Today’s users expect software to operate efficiently, without failure. When it fails that test organizations face immediate reputational and financial damage, which are both avoidable risks when prioritizing performance.
As software scales in complexity, companies are recognizing that performance engineering and performance testing are essential to the development process. Still, there’s a common misconception that performance is only about speed, when in fact it runs much deeper.
When approached correctly, performance becomes a foundational pillar of company culture, bringing about customer experience enhancements, an increase in profits, and operational improvements for the business.
In this article, we’ll explore how performance engineering and performance testing differ, examining the benefits they produce for organizations and their overall impacts on the software development lifecycle.
What is Performance Engineering?
At its core, performance engineering is about continuously improving a product’s speed and efficiency while embedding performance decisions into architecture, design, and implementation.
Performance engineering allows you to uncover a product’s performance fallbacks at the very beginning of the software development lifecycle, preventing expensive changes later down the line. As prototypes develop into fully realized products, a proactive focus on performance engineering will result in time and cost savings, as well as boosting the product’s value, both from a user and business perspective.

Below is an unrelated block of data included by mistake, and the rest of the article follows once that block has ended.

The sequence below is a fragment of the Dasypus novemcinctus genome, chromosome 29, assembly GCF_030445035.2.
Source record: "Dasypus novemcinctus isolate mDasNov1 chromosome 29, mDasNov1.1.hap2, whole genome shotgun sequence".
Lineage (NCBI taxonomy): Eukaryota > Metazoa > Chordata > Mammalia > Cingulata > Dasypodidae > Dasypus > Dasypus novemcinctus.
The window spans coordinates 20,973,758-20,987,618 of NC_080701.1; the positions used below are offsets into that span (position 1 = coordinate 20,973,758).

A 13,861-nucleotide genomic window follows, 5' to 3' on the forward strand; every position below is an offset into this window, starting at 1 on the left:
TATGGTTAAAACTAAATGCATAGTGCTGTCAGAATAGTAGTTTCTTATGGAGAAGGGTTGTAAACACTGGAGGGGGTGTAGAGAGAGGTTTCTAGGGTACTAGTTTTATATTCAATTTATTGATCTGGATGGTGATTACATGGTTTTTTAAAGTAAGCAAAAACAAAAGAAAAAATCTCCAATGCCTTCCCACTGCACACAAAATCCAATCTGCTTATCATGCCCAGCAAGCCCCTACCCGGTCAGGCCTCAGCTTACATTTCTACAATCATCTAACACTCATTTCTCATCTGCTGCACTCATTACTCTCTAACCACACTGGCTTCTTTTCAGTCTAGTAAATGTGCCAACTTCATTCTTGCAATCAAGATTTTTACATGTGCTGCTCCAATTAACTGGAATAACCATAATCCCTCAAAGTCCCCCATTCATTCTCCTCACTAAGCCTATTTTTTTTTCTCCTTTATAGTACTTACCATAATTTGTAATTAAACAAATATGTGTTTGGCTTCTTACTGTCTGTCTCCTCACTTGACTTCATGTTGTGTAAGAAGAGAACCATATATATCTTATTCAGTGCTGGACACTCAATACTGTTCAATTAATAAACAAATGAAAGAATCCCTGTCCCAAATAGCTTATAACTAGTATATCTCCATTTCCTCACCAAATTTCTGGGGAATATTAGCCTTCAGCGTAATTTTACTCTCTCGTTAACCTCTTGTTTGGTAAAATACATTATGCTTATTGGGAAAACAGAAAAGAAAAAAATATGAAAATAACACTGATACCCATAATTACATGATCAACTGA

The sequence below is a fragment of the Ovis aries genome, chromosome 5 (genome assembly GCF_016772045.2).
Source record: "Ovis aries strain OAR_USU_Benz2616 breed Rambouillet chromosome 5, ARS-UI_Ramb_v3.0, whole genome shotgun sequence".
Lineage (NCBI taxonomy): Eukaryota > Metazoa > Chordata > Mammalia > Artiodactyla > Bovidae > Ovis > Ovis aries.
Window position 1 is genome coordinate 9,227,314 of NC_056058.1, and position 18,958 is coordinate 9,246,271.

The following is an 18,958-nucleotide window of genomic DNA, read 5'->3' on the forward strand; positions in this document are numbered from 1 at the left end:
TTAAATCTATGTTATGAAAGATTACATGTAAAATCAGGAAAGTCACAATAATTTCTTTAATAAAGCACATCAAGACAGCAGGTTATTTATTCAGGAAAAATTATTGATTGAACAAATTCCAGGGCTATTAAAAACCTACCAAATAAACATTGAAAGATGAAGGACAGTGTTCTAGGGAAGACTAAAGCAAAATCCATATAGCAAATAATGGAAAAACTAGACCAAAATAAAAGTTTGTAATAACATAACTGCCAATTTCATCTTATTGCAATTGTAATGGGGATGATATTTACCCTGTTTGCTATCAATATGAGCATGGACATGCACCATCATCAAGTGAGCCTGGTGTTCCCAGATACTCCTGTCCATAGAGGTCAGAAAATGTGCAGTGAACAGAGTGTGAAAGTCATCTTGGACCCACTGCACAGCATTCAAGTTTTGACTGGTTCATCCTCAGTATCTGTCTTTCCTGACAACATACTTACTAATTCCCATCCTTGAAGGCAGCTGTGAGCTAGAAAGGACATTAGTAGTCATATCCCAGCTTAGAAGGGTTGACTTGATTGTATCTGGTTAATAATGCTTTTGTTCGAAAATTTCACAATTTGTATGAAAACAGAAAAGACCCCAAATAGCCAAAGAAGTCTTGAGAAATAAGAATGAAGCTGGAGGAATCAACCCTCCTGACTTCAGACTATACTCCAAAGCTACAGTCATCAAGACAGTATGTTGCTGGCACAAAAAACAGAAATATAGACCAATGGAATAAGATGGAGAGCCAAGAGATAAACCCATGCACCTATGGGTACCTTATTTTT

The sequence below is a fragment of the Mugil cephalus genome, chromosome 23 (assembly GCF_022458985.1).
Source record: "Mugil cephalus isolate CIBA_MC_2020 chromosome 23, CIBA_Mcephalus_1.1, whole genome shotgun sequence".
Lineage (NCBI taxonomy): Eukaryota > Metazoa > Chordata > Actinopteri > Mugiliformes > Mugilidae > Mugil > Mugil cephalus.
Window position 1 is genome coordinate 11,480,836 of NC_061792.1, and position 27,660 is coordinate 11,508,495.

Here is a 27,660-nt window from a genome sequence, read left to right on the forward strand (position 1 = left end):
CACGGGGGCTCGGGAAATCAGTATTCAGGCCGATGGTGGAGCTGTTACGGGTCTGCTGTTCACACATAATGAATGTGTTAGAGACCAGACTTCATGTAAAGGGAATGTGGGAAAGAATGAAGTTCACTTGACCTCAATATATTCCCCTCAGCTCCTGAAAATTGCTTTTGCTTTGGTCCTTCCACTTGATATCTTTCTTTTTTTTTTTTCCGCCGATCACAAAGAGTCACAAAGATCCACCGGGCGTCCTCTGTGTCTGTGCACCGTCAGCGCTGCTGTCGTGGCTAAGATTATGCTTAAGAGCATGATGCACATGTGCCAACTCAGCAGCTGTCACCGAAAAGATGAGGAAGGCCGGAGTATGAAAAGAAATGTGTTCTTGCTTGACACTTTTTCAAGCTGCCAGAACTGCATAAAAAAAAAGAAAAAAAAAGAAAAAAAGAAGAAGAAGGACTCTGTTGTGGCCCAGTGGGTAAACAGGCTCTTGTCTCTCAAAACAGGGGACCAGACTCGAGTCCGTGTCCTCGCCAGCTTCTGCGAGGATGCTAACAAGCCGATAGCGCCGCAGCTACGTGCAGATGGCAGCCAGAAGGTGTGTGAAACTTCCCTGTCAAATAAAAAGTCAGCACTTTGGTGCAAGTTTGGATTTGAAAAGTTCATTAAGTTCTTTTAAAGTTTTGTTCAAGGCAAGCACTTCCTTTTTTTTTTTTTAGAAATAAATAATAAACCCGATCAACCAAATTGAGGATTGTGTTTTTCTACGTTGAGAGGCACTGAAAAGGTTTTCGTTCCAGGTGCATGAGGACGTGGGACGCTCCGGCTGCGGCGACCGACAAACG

To maximize the benefits of performance engineering, companies require engineers who can build performance into software from day one and understand how all aspects of the system fit together. For example, in one PSL case study, our team of performance engineers brought about a 200% improvement in the product’s performance in just 6 months, resulting in the client’s ability to secure larger contracts and customers.
In a nutshell, performance engineering enables companies to achieve more within their industry thanks to the profound impact it has on software products. That said, despite the continuous potential benefits of performance engineering, many companies stick with performance testing as it’s easier, cheaper, and faster to implement.
What is Performance Testing?
Performance engineers cannot do their jobs without understanding exactly where to improve performance, which is where performance testing comes in.
Unlike functional or QA testing, which primarily uncovers issues with functionality, performance testing is a method of testing software for speed, response time, resource usage, and potential for scalability. There are several types of performance testing, including load testing, endurance testing, spike testing, volume testing, scalability testing, and stress testing, each of which assesses the software’s capability to handle large amounts of data or users in different scenarios.
Performance testing is also a method of obtaining metrics that allow performance engineers to set the right goals and fix issues before software goes into production. Tests are usually performed in isolated performance environments to eliminate the impact on production resources and end-users.